Here Comes the New Year (Part One)
A hectic post-Christmas visit from some friends put me back a bit, but that’s no complaint. Gave me some time to go out and clear my head from the usual drone. I’m not sure when most publications will pick up with reviewing 2014 releases, but you can rest assured it’ll take me a while, just as it did last year. My year-end list is pretty much in place, so the only thing to do is pen some sort of essay (for which I have almost no ideas), write some reviews of albums on the list that I haven’t posted about, and mark minor changes in grades I handed very early in 2013. One of the reviews below I worked on for a while before finally finishing-it-for-finishing-its sake, the other tossed off because I really didn’t have anything else. You can probably guess which is which.
Last thing is that my first post of 2014 is also my 100th post, something that seems small but is some sort of achievement. What sort? Endurance, probably.
ARCADE FIRE – Reflektor (Merge): I figure it’s my place not to jump down the throats of artists I admire when they eventually stumble, so my best advice is to disregard predatory critics, those shouting ‘sell-outs’ and the turncoat fanboys unsatisfied with everything post-Funeral who are tearing Win Butler a new asshole on his James Murphy-produced “disco” double album. Only it’s not too disco-ish and Butler cites Haitian influences rather than platform heels, and furthermore no one should be surprised by that former tendency anyway—do they remember “Sprawl II,” or the dancefloor coda of “Crown of Love”? By the same token, and maybe I just haven’t digested what’s been sitting in my stomach for a couple months, I can’t get on board with the accolades showered upon what I consider their weakest release, especially from those who were iffy on The Suburbs or Neon Bible. The draw is what’s possibly the best song of the year, the seven-minute tour-de-force “Reflektor,” wherein Butler drops references to Kierkegaard’s 1846 essay lamenting talkers-not-doers and frets about a love-hampered technological age. But I guess the reason I struggle so much with this album is my failure to, ironically, connect with a work concerned primarily with connection, as my gut hollers that Butler’s current anxieties are more external to him than they previously were; with previous themes like death in the family, friends and neighbors, big city life vs. suburban nostalgia, and an unstable political landscape leaning evermore religiously rightwing, the switch to the Orpheus myth and existential tomes can’t help but come across as a bit contrived. But the biggest mistake isn’t Butler’s appropriation of material he might not be able to handle, but of the listener trying to make a go at this all at once. Downloaders beware: there’s a reason this is split into two discs, and it’s not just because it exceeds a CD’s capacity of 80 minutes; best played individually, a proper break of anywhere between 10 and 30 minutes is recommended between the end of disc 1 and the start of the second. It’s how, for me, this confusing bag came together and felt fluent when fear had me thinking that Grammy had got to their collective head. A MINUS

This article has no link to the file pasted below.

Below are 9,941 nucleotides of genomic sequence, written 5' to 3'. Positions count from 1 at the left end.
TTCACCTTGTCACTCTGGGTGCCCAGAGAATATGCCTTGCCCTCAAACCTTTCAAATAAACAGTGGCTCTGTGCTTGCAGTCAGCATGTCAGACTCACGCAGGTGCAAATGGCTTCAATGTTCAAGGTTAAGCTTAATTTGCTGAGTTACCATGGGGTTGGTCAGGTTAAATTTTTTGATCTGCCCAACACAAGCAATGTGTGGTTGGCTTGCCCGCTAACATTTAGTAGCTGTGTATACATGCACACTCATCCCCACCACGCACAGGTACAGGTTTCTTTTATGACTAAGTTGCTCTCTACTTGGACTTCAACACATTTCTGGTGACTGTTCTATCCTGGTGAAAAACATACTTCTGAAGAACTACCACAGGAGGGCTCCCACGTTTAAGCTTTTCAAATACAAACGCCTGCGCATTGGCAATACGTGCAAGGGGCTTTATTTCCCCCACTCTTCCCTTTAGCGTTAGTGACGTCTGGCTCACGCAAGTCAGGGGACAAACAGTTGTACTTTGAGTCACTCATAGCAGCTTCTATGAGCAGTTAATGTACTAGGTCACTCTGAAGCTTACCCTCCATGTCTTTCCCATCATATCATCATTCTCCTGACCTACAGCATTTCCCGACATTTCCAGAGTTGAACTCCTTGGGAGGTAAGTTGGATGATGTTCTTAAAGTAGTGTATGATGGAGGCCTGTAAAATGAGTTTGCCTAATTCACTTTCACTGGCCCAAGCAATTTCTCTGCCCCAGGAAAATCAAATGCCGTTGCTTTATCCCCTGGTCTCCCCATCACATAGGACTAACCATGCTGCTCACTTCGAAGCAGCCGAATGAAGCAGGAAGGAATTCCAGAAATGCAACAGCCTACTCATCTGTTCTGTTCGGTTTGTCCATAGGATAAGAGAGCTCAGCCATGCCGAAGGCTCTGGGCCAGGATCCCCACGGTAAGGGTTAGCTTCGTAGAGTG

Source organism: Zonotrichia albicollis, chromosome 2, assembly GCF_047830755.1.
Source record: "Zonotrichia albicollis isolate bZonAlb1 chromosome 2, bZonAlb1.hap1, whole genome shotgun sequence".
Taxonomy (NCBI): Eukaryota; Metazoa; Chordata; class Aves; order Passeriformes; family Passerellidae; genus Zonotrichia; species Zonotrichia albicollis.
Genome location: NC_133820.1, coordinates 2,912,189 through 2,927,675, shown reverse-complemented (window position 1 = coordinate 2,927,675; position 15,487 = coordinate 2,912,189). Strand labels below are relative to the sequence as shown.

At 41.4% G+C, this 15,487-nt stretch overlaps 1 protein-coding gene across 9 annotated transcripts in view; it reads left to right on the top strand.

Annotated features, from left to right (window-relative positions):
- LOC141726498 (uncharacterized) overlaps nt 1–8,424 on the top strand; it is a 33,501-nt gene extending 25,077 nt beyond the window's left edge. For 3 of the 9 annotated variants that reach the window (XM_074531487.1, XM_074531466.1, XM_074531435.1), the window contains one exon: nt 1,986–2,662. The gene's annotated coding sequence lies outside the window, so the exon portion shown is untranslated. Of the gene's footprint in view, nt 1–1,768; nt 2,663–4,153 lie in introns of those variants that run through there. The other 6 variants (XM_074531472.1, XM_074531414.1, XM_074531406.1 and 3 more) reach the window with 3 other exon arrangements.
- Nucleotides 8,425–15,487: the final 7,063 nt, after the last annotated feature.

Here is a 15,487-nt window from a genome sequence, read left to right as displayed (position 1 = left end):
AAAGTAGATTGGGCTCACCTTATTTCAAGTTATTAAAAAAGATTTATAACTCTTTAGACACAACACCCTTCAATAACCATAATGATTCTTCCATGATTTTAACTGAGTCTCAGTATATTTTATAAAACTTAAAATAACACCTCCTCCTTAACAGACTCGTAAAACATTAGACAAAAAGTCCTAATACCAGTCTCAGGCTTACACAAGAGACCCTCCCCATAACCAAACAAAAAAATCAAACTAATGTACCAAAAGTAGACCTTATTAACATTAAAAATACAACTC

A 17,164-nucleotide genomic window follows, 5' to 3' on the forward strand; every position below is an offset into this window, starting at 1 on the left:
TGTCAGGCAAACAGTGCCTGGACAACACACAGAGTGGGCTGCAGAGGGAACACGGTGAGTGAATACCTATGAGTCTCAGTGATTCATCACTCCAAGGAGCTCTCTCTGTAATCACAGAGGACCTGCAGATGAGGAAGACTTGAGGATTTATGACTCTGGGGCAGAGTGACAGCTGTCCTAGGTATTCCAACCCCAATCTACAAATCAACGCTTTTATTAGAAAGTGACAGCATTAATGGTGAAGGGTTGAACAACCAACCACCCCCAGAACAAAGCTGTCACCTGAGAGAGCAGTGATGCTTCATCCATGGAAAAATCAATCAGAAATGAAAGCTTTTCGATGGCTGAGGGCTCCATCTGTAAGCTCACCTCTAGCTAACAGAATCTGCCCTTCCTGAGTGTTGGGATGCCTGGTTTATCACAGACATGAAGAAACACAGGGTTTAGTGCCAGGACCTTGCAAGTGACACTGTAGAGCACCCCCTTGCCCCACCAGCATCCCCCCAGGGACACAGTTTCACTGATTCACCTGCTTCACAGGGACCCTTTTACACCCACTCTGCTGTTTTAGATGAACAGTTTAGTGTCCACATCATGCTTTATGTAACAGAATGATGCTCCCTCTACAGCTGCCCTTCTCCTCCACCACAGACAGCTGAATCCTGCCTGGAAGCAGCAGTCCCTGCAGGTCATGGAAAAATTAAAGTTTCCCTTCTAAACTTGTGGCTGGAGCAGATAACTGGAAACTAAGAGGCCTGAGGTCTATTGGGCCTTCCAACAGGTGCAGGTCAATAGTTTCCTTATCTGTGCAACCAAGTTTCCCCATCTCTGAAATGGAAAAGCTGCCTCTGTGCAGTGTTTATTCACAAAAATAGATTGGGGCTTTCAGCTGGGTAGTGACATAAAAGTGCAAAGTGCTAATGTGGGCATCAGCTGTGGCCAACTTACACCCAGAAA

DEATH GRIPS – NO LOVE DEEP WEB (free download ’12): Call me crazy, but I imagine Burnett, Morin, and Hill’s brand of rhythmic thrash rap a better amalgamation of hip-hop and jazz than Robert Glasper and his accompanying poseurs. Hill’s ludicrous beats layered with MC Ride’s incomprehensible jibber-jabber, powered by Flatlander’s womping keybs, part Skrillex and part Coleman. And in the spirit of both genres there’s the ‘fuck you’ attitude; dropped for free when their label declined to do it so shortly after their previous release, not to mention a stiff cock on the cover not shown here, But they change with every album, this one measuring up to—and possibly exceeding—2012’s The Money Store, so figure this for one more experiment in an ever-increasing line. A MINUS